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Seven Years In, Gov Tech Is Having Its ‘App Store Moment’

As the market for technology companies serving government has exploded, state and local agencies have never had more options for solutions that fit their specific needs.

People sitting at a table working together on a laptop.
Shutterstock/SFIO CRACHO
On June 29, 2007, the iPhone was released and quickly went on to revolutionize the mobile phone market and create an altogether new category for revenue. What is important to remember is that when the iPhone was originally released, it did not include a store, as the device came with all the applications you needed — a web browser, calendar, mail and so on. It was an experience that was completely defined and controlled by Apple.

This all changed on July 10, 2008, when Apple launched the App Store as a way for third parties to bring new applications to your iPhone. Users no longer had to settle for the capabilities their phone came with out of the box, but were able to add new functions quickly and easily. Apple’s endeavor catalyzed a wave of market activity and established a new source of annual revenue that reached $64 billion in 2020.

This business enterprise is a fitting analogy to illustrate what is taking place in the government technology market today. The government-industrial complex of the past has given way to an open market where agencies can pick the best solution for each problem … even if they are not all from the same vendor. This is the gov tech “App Store moment.”


The gov tech App Store moment is being fueled by a collision of disparate forces that were already accelerating independently, which together have created the perfect storm for market innovation and progress. These include:

Democratized cloud infrastructure: The rise of cloud as infrastructure and new as-a-service delivery models have enabled every city, county and state government agency across the country to access world-class infrastructure at a price point based on their needs. In addition, this same technology has made it possible for eager entrepreneurs to securely provide new capabilities in government-optimized and pre-certified services, avoiding the costly path of building it themselves. Some of these cloud providers have also leaned in on the App Store dynamic by launching their own dedicated government marketplaces and incubators. Notable examples include those from AWS, Azure, Oracle Cloud, Salesforce, Google Cloud and more.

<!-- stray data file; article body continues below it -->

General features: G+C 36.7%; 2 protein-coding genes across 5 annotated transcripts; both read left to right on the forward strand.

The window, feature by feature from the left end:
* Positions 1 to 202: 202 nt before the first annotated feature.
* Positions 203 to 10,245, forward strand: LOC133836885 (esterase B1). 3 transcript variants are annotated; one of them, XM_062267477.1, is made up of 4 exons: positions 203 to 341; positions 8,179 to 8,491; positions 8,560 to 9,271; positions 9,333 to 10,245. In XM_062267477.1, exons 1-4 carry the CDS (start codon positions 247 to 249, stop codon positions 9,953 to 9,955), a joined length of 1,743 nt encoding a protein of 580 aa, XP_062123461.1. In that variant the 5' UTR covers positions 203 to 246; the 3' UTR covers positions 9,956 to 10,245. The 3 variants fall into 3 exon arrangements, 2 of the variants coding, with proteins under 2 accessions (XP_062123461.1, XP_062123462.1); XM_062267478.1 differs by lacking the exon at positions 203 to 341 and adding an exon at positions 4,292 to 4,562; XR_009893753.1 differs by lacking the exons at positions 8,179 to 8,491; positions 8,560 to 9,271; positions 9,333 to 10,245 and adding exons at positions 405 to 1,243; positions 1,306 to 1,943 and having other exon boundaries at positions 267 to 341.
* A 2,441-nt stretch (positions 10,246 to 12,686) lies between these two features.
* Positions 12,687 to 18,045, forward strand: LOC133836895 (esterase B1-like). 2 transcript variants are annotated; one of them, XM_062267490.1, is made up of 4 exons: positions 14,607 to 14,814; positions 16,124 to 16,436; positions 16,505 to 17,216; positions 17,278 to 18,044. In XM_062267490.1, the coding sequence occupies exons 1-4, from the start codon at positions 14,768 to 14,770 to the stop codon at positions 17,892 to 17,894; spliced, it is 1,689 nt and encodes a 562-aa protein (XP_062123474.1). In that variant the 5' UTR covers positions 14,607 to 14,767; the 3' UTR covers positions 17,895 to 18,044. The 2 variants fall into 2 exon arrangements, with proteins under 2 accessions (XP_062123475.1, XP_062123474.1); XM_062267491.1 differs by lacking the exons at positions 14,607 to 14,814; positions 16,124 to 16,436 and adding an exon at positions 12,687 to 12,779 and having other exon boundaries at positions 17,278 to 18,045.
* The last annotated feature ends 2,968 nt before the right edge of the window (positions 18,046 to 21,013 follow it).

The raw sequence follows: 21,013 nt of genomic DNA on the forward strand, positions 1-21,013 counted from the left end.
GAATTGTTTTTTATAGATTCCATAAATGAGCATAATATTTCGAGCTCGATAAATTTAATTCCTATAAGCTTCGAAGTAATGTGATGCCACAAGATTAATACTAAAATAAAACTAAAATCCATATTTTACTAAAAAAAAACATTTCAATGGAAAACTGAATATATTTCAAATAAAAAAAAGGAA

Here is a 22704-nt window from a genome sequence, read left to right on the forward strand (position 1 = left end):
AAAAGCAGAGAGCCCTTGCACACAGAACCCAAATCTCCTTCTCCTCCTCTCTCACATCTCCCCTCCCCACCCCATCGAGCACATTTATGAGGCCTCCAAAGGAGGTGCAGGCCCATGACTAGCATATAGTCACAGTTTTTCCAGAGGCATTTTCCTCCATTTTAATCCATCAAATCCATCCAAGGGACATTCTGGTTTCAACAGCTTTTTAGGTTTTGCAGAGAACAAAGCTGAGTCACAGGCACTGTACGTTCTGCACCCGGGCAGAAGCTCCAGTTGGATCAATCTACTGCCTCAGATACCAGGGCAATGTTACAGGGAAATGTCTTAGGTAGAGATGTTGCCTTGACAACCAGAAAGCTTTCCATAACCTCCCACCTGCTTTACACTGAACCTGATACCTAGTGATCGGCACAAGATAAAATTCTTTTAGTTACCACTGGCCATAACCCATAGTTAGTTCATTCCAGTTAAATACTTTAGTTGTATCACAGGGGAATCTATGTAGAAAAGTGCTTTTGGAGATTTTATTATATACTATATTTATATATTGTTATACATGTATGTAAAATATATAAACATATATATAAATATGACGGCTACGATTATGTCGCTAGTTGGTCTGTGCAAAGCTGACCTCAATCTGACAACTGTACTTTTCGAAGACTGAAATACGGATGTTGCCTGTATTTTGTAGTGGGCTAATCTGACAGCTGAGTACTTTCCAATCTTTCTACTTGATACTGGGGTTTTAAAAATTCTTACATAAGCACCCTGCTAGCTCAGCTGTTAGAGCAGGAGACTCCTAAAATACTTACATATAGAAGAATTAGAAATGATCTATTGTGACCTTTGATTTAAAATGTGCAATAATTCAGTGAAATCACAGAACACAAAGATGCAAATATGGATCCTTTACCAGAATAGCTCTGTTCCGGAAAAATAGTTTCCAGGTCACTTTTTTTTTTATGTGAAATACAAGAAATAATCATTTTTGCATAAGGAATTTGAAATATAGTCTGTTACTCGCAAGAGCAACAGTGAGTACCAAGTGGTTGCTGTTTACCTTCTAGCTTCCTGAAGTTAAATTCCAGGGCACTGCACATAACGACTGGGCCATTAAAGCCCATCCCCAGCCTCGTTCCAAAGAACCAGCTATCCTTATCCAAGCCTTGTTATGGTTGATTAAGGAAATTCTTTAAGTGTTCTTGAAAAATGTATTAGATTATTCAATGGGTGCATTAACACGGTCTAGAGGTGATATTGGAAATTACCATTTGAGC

Loosening procurement rules and regulations: Many legacy rules and regulations have begun to evolve — a process accelerated by COVID-19 — enabling technology to be applied in new use cases that were not possible before. Software subscriptions and new startup-friendly procurement models have made even the most complex layers of government accessible to new innovations (and gave us Lawyer Cat as a byproduct!).

New wave of government leaders and thinking: New government leaders in both business and policy have made technology a priority for their administrations and have embraced new external thinking regarding the ways tech can be used to solve problems. Government employees, as consumers in our everything-as-a-service culture, have also continued to reimagine and innovate their existing operations into more effective government delivery models. We recognize that technologies like broadband and connectivity have also become important policy priorities for public officials across the country — and there’s no sign of this slowing down.

Changing citizen and stakeholder expectations: Citizen and stakeholder expectations for the public sector are conditioned by their interactions with private-sector companies. As consumers interact with frictionless and anticipatory digital experiences, they increasingly expect the same sophistication in their engagements with government. Government Technology’s parent company, e.Republic, has benchmarked the evolution of government experience for decades through programs such as the Government Experience Awards and has seen amazing progress and adoption of new technologies to provide human-centered delivery of services.

Entrepreneurs looking to tackle complex challenges: Gov tech was once a market that entrepreneurs were told to avoid attempting to build a business within. Today, the market has given rise to countless new startups and ideas looking to tackle the most complex public-sector challenges. From new platforms modernizing the ways government agencies communicate to a company that detects leaks from space, gov tech has no shortage of new market innovations.